Despite the Trump Administration’s aggressive stance, there have been no major incidents in the Persian Gulf for almost two years, after a spate of provocative acts by Iran—thirty-six in 2016 and fourteen in 2017—against U.S. warships, a Pentagon official told me. The last one was on August 14, 2017, when an Iranian drone approached the U.S.S. Nimitz as an F/A-18 was trying to land on the aircraft carrier. The drone, which was flying at night, did not have its lights on repeated radio calls to its controlling station went unanswered. The Nimitz was in international waters, beyond the twelve-mile limit any nation can claim.

“We haven’t seen an unsafe interaction since then,” Captain Bill Urban, the spokesman for U.S. Central Command, told me. “It has been a long time, considering how many incidents we had in 2016 and 2017.” The U.S. still has regular interactions with Iranian ships. “It’s not unusual to have several attack craft come out and approach our ships and take pictures. But now they routinely stop at a safe distance or approach in manner that is not escalatory,” he said. “We continue to remain vigilant.”

The U.S. military deployments are the latest steps in the Administration’s “maximum pressure” campaign. The U.S. designated Iran’s Revolutionary Guard Corps a terrorist organization last month and has imposed a steady stream of sanctions on Iran’s economy, the most recent of which were imposed last week and covered industrial metals produced in Iran. The Administration has vowed to keep increasing pressure until Iran changes its behavior—on its weapons-development programs, human-rights violations, support for militant movements, and intervention in other Middle East countries. So far, Tehran has not changed course.

“Frustration is building up in Washington, as maximum pressure has produced minimum strategic results, and the clock is ticking,” Ali Vaez, the director of the Iran program at the International Crisis Group, told me. “Some in Washington and the region would welcome, or try to provoke, a confrontation in an effort to achieve what sanctions have failed at so far—cutting Iran down to size.” Vaez outlined two scenarios: Iran digs in, “prompting a frustrated White House to double down yet again on measures that alienate key allies and risk regional escalation,” or Iran calculates that it has little left to lose “and decides to escalate further in the nuclear realm or in the region.”


President Obama's Legacy Is Endless War

I t&rsquos legacy-burnishing time at the Obama White House, the New York Times reports, and the administration plans to make the president available for &ldquoarticles that will allow Mr. Obama to showcase his major achievements.&rdquo In this brief interlude before the national party conventions rivet our attention on the fresh horrors to come, &rsquotis the season for &ldquoexit interviews&rdquo and think pieces about our 44th president&rsquos place in history.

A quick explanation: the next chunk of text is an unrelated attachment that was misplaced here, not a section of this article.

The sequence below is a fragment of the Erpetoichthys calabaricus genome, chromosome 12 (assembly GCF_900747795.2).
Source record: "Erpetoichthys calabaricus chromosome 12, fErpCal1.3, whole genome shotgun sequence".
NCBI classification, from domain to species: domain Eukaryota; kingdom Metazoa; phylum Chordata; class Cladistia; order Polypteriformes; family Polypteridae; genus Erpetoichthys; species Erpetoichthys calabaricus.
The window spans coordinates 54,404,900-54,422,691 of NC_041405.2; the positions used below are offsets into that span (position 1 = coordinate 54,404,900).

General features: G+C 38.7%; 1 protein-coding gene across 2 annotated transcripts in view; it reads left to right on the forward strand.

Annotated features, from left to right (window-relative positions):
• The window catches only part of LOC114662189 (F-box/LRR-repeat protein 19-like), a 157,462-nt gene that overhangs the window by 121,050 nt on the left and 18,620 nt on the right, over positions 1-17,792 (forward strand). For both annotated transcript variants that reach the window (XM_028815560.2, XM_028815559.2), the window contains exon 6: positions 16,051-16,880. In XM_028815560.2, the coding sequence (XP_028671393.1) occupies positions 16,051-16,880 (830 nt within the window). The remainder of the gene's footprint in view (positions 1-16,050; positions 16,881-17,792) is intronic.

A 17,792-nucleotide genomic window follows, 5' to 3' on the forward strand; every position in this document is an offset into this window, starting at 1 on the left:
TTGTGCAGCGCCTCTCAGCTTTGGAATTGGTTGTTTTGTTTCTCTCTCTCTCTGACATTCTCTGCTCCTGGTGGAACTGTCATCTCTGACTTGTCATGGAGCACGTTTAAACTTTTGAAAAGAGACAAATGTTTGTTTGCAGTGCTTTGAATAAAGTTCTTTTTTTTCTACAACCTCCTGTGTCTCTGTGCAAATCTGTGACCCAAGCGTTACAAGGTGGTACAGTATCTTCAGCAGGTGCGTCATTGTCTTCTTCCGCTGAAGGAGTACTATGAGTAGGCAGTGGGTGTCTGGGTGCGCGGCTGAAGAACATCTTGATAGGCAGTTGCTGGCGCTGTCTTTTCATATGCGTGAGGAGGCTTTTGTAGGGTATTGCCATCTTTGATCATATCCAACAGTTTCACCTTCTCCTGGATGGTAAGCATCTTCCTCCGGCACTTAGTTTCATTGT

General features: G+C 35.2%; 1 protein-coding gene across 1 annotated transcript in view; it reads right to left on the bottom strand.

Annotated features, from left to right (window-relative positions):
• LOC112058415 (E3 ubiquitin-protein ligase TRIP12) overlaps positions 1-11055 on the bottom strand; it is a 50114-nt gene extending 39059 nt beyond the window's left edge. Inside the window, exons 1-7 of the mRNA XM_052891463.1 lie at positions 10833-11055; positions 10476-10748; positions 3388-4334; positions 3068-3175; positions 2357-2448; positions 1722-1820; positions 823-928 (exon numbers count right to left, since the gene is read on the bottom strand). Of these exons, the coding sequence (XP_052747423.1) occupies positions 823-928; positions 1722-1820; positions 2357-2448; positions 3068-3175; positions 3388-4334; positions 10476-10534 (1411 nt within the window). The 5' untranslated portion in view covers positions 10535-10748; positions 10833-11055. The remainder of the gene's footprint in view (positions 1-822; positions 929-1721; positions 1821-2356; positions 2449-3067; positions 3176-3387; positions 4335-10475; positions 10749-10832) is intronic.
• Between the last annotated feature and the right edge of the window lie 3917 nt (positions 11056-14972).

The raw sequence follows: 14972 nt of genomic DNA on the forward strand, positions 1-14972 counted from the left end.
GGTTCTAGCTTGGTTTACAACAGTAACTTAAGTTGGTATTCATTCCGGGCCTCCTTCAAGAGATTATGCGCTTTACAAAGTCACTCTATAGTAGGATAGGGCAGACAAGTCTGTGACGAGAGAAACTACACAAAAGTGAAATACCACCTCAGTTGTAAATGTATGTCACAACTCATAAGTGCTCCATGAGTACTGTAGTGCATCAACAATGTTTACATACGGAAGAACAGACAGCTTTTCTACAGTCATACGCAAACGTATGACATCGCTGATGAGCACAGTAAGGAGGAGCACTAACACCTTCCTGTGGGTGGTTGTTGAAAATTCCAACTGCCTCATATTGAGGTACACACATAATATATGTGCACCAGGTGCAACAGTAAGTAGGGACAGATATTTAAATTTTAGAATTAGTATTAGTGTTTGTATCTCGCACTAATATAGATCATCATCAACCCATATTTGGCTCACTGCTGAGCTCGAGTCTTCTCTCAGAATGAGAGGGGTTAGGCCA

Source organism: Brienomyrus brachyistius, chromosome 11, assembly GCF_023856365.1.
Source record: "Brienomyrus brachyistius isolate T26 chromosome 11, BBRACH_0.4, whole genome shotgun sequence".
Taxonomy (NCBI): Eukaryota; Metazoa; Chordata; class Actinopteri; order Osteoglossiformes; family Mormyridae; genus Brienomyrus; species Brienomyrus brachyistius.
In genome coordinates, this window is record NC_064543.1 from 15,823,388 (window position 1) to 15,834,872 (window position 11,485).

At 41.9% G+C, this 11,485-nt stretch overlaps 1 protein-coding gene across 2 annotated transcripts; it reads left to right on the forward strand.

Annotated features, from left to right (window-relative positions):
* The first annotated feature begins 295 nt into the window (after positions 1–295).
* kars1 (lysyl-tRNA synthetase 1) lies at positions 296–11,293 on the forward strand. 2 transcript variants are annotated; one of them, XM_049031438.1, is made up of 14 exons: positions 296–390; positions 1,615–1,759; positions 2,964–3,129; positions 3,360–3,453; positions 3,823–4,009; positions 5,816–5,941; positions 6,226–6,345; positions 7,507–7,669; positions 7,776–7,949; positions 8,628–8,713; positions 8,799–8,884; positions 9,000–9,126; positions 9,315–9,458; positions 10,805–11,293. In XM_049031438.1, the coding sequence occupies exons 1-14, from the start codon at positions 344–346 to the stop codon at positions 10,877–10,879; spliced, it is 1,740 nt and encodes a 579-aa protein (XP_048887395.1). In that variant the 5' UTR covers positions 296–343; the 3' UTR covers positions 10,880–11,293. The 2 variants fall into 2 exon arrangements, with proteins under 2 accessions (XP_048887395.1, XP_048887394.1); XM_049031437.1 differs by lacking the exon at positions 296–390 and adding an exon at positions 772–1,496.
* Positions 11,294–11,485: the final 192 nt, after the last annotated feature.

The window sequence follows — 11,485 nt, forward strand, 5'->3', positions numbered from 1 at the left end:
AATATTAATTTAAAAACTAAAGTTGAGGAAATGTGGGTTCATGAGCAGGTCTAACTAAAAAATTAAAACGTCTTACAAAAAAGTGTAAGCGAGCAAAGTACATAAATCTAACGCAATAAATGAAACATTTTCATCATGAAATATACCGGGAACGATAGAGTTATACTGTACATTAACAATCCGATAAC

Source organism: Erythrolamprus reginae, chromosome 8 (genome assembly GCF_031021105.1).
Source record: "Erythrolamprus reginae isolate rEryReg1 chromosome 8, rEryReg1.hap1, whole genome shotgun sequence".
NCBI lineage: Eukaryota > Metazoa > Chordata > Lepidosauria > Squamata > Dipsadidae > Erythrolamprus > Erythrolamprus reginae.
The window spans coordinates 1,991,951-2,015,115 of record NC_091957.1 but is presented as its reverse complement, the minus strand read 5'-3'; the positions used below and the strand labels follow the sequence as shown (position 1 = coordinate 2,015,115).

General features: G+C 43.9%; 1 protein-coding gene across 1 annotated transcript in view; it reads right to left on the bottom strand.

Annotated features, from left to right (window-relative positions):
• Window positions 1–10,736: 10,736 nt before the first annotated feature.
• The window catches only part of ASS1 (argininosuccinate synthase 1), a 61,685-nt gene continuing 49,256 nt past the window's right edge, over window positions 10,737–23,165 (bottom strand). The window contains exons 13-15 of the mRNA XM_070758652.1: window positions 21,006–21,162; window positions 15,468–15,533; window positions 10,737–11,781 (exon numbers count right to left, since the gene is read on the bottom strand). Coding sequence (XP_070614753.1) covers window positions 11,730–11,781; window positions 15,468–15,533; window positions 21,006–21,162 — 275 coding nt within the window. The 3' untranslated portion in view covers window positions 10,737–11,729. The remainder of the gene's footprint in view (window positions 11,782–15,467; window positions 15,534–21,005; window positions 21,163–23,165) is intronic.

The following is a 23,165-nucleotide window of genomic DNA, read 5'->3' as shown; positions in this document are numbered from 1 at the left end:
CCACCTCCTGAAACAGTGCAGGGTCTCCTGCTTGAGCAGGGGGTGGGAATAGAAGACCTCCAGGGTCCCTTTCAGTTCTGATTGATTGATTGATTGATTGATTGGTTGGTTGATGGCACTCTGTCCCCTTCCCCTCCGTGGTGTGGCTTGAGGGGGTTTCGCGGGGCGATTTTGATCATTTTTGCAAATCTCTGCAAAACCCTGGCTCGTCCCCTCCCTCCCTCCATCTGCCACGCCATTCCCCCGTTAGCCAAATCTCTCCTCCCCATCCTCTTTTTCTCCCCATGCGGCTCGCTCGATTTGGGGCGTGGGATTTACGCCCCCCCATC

The Washington Post recently debuted a hagiographic &ldquoVirtual Museum&rdquo of Obama&rsquos tenure, accompanied by &ldquoThe Content of His Presidency,&rdquo a 3,000-word chin-puller by Obama biographer David Maraniss.

Maraniss writes that as an undergraduate, Obama developed &ldquoan intense sense of mission &hellip sometimes bordering messianic,&rdquo and by the time he had the Oval Office in his sights, Obama had decided &ldquohis mission was to leave a legacy as a president of consequence.&rdquo Has he done that? Maraniss&rsquos timid, triple-hedged answer is: &ldquoit is now becoming increasingly possible to argue that he has neared his goal.&rdquo

Seven years in, it&rsquos clear that Obama has forged a legacy of enormous consequence. But the most transformational aspect of his presidency is something liberals never hoped for: as president, Barack Obama&rsquos most far-reaching achievement has been to strip out any remaining legal limits on the president&rsquos power to wage war.

Obama&rsquos predecessor insisted that he didn&rsquot need approval from Congress to launch a war yet in the two major wars he fought, George W. Bush secured congressional authorization anyway. By the time Obama hit the dais at Oslo to accept the Nobel Peace Prize in 2009, our 44th president had already launched more drone strikes than 󈬛” carried out during two full terms. Since then, he&rsquos launched two undeclared wars, and&mdashas Obama bragged in a speech last year defending the Iran deal&mdashbombed no fewer than seven countries.